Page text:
-tubulin gene was also analyzed as an internal PCR control. A duplex PCR method with the developed primer sets showed that TYLCV could be directly detected from the leaf crude sap of infected tomato plants. In addition, our developed duplex PCR method could determine PCR errors for TYLCV diagnosis, suggesting that this duplex PCR method with the primer sets is a good tool for specific and sensitive TYLCV diagnosis. The developed duplex PCR method was further verified from tomato samples collected from some farms in Korea, suggesting that this developed PCR method is a simple and reliable tool for rapid and large-scale TYLCV detections in tomato plants.
Phenotypic and Transcriptomic Analysis of Nicotiana benthamiana Expressing Cucumber mosaic virus 2b gene
Sohn, Seong-Han ; Kim, Yoon-Hee ; Ahn, Yul-Kyun ; Kim, Do-Sun ; Won, So-Yoon ; Kim, Jung-Sun ; Choi, Hong-Soo ;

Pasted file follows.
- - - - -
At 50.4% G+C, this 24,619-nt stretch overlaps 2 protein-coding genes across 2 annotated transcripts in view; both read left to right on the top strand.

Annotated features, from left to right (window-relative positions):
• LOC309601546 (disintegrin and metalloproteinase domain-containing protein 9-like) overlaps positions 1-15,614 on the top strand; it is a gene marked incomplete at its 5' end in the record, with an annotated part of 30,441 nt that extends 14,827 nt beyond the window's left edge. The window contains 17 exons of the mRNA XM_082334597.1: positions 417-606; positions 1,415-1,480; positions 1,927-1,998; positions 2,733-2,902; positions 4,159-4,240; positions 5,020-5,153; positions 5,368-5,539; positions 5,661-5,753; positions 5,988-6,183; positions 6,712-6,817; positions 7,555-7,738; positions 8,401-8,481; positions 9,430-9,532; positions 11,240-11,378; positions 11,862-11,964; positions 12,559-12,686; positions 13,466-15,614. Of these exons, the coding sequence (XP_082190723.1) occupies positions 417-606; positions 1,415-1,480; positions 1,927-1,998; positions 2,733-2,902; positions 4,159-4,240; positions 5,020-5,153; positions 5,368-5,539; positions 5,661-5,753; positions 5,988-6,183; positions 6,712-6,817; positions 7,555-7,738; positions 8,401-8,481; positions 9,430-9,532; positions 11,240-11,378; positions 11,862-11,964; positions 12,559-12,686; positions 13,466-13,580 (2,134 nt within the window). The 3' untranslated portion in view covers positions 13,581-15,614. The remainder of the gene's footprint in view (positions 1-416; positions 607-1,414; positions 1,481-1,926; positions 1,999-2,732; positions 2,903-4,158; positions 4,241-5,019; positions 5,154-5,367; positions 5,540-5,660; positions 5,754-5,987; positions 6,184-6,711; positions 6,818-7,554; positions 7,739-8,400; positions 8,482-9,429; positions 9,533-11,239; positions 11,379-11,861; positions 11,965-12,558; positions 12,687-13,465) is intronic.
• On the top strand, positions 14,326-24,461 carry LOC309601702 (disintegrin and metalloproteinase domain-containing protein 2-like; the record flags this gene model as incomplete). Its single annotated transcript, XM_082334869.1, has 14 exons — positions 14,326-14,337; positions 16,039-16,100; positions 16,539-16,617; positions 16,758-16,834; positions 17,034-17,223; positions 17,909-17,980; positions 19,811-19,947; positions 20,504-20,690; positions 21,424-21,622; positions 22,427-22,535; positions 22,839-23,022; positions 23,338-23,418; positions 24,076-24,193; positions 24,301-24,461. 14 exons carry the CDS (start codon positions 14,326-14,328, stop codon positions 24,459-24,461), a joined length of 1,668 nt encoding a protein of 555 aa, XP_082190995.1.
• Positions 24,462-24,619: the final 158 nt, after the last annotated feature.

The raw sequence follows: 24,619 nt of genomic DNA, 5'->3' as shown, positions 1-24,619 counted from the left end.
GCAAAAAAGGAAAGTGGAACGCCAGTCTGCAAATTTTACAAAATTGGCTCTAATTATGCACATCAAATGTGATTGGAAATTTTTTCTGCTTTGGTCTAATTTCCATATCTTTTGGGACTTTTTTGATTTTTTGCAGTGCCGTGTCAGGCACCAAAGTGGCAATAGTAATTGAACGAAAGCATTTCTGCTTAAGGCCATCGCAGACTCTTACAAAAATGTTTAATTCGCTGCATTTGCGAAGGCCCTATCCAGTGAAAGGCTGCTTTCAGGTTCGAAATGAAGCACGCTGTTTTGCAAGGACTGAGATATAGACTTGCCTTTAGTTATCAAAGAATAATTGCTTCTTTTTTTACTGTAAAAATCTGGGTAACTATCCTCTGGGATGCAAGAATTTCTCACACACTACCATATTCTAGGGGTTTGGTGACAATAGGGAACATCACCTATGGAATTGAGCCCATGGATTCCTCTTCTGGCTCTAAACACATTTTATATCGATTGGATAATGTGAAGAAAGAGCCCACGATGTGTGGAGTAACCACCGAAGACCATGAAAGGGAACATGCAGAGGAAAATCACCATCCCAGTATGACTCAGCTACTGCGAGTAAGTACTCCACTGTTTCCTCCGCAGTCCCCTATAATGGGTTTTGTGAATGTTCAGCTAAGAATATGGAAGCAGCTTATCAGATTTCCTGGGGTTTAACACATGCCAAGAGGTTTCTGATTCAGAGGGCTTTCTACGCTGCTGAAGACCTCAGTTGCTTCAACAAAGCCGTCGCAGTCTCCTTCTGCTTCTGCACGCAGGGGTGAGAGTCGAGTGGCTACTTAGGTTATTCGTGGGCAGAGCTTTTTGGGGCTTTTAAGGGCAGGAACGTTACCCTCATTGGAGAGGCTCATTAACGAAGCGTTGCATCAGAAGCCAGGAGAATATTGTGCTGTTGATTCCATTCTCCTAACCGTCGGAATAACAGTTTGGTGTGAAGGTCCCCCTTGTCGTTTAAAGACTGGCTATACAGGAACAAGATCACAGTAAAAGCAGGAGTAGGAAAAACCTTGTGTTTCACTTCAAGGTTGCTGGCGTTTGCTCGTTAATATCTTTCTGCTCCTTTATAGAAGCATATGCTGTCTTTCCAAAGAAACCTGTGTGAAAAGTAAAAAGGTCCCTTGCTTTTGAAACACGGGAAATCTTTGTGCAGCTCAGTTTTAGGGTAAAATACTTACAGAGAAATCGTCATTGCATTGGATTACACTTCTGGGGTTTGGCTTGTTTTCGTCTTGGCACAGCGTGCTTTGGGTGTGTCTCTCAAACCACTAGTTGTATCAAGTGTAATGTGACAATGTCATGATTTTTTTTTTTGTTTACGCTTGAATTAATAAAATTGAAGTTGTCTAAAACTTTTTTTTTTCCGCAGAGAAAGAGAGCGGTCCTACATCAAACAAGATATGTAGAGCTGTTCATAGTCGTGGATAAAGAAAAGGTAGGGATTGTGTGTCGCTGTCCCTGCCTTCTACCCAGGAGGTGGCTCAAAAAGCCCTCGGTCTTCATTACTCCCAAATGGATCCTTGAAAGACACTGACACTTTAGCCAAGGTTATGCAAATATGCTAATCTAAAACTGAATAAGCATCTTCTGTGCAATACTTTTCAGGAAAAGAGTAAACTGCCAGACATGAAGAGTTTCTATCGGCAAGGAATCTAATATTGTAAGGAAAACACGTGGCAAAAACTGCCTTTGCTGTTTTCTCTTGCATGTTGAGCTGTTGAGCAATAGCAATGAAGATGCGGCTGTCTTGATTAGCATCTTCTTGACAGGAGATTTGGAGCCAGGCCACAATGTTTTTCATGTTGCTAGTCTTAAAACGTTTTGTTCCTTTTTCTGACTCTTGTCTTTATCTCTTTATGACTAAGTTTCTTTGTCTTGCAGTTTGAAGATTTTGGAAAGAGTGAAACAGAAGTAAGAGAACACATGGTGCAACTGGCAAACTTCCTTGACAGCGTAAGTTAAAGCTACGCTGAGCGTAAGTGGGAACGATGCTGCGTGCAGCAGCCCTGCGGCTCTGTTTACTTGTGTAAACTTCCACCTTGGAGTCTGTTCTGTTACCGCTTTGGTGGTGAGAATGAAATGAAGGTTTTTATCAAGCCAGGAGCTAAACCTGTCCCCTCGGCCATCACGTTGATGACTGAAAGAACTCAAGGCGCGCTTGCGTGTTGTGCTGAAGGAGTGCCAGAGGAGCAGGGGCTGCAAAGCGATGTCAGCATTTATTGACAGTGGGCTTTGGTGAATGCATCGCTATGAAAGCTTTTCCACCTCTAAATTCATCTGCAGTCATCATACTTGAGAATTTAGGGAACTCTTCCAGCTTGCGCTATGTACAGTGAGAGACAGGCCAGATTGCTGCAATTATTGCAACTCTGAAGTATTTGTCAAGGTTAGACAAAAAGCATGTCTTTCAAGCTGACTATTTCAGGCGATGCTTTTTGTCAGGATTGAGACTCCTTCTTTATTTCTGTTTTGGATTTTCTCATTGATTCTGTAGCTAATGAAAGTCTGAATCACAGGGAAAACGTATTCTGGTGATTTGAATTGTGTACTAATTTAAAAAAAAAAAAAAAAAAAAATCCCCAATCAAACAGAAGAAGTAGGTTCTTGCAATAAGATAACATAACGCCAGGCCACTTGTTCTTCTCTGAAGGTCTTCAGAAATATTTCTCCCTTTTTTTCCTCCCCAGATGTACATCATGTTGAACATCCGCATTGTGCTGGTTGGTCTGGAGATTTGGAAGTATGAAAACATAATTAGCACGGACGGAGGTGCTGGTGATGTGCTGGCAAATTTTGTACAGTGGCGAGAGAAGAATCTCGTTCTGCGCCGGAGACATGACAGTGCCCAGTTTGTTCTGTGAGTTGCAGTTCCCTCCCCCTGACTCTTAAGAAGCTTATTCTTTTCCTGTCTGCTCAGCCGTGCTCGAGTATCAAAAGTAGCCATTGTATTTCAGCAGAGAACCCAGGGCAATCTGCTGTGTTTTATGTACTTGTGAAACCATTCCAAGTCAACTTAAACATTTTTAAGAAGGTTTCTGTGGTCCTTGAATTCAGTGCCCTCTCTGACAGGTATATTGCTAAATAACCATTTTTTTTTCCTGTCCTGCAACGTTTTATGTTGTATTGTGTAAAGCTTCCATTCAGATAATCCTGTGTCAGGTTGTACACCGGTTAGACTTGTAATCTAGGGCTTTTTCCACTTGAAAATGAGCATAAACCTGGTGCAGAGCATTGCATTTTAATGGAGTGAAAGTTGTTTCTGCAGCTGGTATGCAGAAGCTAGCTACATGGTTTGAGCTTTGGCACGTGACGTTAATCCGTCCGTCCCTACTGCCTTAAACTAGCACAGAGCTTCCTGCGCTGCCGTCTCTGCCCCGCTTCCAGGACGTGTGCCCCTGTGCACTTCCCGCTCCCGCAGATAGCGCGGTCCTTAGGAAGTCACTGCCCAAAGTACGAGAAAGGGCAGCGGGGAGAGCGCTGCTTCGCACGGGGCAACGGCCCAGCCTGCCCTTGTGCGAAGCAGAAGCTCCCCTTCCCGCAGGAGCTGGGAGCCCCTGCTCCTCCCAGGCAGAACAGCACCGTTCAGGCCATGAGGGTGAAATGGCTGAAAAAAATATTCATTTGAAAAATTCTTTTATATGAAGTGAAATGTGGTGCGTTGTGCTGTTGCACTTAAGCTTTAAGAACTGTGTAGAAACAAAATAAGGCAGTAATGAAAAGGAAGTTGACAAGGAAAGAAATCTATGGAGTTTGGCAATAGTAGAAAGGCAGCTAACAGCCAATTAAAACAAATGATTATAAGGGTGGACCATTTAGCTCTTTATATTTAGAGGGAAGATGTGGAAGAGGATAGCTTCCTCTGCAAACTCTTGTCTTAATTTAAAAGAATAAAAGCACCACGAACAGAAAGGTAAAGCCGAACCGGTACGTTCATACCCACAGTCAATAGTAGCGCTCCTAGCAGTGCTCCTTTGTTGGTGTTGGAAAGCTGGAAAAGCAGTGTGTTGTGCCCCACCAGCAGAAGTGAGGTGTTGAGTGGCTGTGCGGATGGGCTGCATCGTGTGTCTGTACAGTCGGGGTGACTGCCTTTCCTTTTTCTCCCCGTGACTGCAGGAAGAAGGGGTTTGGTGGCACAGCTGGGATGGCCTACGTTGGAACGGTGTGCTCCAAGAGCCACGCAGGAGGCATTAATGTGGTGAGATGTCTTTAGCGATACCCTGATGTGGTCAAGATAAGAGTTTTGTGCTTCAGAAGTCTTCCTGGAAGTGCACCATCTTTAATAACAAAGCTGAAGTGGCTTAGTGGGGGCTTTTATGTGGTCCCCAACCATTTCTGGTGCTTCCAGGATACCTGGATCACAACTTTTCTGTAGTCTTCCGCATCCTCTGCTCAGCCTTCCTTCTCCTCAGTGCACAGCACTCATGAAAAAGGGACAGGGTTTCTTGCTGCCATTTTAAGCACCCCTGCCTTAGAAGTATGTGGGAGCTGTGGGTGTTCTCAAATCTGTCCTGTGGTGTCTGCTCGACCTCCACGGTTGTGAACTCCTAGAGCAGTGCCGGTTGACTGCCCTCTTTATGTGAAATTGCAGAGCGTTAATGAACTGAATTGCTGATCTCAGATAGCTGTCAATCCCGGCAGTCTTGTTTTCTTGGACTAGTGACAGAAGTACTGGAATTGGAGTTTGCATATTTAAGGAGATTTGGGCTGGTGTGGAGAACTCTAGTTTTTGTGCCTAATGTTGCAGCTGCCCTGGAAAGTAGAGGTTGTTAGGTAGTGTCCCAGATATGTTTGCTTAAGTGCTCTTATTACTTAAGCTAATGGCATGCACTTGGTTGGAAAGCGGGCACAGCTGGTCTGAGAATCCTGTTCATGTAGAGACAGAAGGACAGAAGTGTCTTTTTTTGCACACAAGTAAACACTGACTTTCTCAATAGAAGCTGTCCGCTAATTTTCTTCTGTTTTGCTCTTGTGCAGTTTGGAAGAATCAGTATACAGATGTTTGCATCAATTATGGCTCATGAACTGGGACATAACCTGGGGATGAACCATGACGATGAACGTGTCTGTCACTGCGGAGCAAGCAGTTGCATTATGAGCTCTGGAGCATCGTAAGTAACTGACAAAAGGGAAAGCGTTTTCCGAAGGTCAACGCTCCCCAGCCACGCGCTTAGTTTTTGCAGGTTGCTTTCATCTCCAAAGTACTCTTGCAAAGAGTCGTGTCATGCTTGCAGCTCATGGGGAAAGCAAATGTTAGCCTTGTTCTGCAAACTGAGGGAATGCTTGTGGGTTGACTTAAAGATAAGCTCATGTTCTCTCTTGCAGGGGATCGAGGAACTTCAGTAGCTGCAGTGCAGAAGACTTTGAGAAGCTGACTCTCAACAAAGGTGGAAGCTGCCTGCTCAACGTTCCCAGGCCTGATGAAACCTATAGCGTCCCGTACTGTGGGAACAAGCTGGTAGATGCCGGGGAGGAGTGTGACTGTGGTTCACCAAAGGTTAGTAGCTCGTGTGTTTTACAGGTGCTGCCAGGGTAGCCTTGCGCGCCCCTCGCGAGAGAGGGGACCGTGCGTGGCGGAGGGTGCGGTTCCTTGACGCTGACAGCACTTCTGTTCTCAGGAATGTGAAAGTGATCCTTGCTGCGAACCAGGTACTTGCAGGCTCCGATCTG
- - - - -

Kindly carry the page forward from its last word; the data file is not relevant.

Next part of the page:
Research in Plant Disease, volume 21, issue 3, 2015, Pages 186~192
DOI : 10.5423/RPD.2015.21.3.186
Cucumber mosaic virus possesses 2b gene known as a suppressor of post-transcriptional gene silencing (PTGS). To investigate its function and effect in plant, transgenic Nicotiana benethamiana expressing 2b gene was developed and analyzed in phenotypic characteristics and differential gene expression (DEG) comparing with wild-type. Eight lines of transgenic plants (
) were obtained with difficulty and showed severe deformed phenotypes in leaves, flowers, petioles and etc. Moreover, transgenic plants were hardly able to set seeds, but small amounts of seeds were barely produced in some of transgene-hemizygous plants. DEG analysis showed that transgenic plant ectopically accumulated diverse RNA transcripts at higher levels than wild-type probably due to the disturbance in RNA metabolism, especially of RNA decay, caused by 2b-mediated inhibition of PTGS. These ectopic accumulations of RNAs disrupt protein and RNA homeostasis and then subsequently lead to abnormal phenotypes of transgenic plants.
Effect of Gamma Irradiation on Botrytis cinerea Causing Gray Mold and Cut Chrysanthemum Flowers
Chu, Eun-Hee ; Shin, Eun-Jung ; Park, Hae-Jun ; Jeong, Rae-Dong ;
Research in Plant Disease, volume 21, issue 3, 2015, Pages 193~200
DOI : 10.5423/RPD.2015.21.3.193